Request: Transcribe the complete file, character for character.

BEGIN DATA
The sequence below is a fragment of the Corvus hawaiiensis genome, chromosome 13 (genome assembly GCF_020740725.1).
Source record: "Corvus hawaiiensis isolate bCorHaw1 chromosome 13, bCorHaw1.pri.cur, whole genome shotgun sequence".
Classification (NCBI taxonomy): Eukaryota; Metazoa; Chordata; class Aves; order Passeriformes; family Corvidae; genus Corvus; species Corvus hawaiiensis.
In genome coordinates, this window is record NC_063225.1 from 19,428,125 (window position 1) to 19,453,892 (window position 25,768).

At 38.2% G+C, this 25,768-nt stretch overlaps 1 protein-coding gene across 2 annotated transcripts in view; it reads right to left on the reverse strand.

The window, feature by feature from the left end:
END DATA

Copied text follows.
The sequence below is a fragment of the Corvus hawaiiensis genome, chromosome 13 (genome assembly GCF_020740725.1).
Source record: "Corvus hawaiiensis isolate bCorHaw1 chromosome 13, bCorHaw1.pri.cur, whole genome shotgun sequence".
Classification (NCBI taxonomy): Eukaryota; Metazoa; Chordata; class Aves; order Passeriformes; family Corvidae; genus Corvus; species Corvus hawaiiensis.
In genome coordinates, this window is record NC_063225.1 from 19,428,125 (window position 1) to 19,453,892 (window position 25,768).

At 38.2% G+C, this 25,768-nt stretch overlaps 1 protein-coding gene across 2 annotated transcripts in view; it reads right to left on the reverse strand.

The window, feature by feature from the left end: